FTSE to meet gender target but boards remain “stubbornly white and male”April 2015
While the 2015 Cranfield Female FTSE Board Report confirms that Britain’s top boardrooms are set to meet the 25% women on boards target this year, critics maintain that the percentage of female or non-white executive directors in the UK’s biggest companies remains “pitfully small”.
The report reveals 23.5% of FTSE 100 boards are now female (up from 20.7% last year), with 263 female held directorships across the FTSE 100. The percentage of non-executive directors has increased to 28.5% and women in executive directorships is at an all time high of 8.6%.
Only 17 more female appointments are needed across the FTSE 100 boards to reach the target set by the Lord Davies review. If the appointment rate of one woman to every two men appointed is sustained over the coming months, the Cranfield authors expect the 25% target to be met before the end of this year.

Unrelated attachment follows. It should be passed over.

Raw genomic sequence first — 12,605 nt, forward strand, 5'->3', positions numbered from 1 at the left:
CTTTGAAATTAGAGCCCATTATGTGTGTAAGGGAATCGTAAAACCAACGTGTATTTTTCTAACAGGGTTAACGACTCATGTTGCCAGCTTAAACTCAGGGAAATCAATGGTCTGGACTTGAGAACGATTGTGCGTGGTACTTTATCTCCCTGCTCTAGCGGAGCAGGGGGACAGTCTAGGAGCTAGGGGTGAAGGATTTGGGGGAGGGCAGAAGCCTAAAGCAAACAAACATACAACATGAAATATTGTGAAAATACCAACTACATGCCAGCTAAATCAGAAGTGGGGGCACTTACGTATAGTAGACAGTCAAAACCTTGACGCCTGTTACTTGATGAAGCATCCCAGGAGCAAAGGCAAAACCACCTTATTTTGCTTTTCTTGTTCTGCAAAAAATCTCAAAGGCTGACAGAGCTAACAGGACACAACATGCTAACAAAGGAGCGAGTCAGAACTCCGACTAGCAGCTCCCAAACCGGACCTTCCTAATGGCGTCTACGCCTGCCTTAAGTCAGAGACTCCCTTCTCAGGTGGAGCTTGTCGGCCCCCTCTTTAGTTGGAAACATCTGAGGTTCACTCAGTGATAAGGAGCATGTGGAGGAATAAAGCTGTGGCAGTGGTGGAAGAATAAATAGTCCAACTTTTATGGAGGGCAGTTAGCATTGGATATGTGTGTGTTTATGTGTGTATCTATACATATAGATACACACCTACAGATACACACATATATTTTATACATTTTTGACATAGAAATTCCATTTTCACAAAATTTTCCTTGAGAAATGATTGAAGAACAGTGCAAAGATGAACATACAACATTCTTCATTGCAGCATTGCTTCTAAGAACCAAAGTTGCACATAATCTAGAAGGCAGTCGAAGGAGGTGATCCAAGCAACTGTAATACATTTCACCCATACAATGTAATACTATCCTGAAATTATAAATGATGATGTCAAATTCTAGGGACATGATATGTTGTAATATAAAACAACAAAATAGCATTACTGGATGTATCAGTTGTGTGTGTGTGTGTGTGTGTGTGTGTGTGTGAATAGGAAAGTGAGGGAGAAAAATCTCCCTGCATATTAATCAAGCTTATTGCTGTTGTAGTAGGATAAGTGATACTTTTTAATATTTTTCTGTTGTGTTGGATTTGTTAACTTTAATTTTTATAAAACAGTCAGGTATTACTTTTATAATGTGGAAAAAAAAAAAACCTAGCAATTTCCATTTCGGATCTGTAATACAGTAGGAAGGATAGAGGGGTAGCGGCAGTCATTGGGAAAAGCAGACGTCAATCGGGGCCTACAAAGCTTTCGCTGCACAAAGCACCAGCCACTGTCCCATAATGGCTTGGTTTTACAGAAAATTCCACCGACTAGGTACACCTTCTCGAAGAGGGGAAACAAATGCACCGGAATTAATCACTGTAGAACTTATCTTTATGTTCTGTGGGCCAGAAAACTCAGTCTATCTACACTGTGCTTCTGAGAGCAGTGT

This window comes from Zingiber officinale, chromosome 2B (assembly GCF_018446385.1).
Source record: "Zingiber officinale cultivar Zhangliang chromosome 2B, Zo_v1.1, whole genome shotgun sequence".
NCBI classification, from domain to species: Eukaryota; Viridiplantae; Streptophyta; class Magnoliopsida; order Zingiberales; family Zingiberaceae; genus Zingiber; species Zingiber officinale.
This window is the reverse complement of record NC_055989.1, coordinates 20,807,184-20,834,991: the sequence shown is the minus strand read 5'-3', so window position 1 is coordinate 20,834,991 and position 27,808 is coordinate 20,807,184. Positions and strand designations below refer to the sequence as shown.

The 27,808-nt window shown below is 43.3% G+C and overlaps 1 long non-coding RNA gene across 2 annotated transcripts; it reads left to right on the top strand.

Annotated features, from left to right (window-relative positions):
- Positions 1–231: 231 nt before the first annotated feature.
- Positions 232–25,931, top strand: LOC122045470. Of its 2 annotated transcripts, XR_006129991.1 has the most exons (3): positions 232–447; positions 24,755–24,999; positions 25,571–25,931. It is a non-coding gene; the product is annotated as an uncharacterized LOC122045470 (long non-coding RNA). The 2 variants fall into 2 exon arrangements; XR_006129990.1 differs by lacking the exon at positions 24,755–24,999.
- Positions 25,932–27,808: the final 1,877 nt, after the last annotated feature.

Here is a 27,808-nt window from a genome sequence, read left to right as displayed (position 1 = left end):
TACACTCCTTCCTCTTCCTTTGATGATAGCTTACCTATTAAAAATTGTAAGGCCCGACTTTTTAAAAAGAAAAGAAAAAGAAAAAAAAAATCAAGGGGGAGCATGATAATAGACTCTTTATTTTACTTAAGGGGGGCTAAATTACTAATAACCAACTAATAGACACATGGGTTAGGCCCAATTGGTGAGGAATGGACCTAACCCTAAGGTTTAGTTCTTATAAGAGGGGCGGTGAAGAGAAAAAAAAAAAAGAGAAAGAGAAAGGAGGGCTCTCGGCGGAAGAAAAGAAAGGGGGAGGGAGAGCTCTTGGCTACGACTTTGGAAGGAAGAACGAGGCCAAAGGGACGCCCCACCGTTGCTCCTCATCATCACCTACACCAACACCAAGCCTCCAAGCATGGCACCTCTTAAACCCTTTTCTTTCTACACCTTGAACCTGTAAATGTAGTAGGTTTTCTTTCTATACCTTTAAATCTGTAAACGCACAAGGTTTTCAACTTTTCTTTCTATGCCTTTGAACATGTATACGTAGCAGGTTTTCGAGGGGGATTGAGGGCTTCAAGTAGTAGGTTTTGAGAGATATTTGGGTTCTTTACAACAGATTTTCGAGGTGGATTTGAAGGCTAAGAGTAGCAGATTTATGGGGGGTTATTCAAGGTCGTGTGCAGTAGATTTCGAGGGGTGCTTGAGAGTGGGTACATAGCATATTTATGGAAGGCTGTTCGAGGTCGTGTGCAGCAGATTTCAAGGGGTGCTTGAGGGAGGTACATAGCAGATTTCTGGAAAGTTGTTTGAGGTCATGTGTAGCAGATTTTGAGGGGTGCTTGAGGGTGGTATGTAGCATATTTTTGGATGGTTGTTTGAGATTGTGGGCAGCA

The percentage of women directors on FTSE 250 boards has also risen to 18%, with 65 FTSE 250 companies having met the 25% target. However, it is not all good news for the FTSE 250. Twenty-three still have no women on their boards and the percentage of women holding executive directorships has fallen to 4.6%.
Indeed, Marianna Fotaki, of Warwick Business School, a Professor of Business Ethics and co-author of Gender in the Organisation: Women at Work in the 21st Century. said: “Although this is welcome progress, why are Britain’s boardrooms so stubbornly white and male? Despite a growing consensus that companies with more diverse boards perform better or take more ethical decisions, the percentage of female or non-white executive directors in the UK’s biggest companies remains pitifully small.
“Lack of diversity hurts businesses and gives the wrong message to younger generations. Diversity brings different perspectives, greater innovation, and people tend to behave more ethically, rather than conforming to the social norms of the in-group. Diversity is not just good practice - it’s simply the right thing to do.
“Yet all-white executive teams run 69% of FTSE 100 companies – that’s up from 65% at the start of 2014, according to a study by Green Park Executive Recruitment, which found not a single person of Chinese or east Asian origin on the board of any of Britain’s biggest companies. According to the Office of National Statistics, 14% of the UK population is non-white.”
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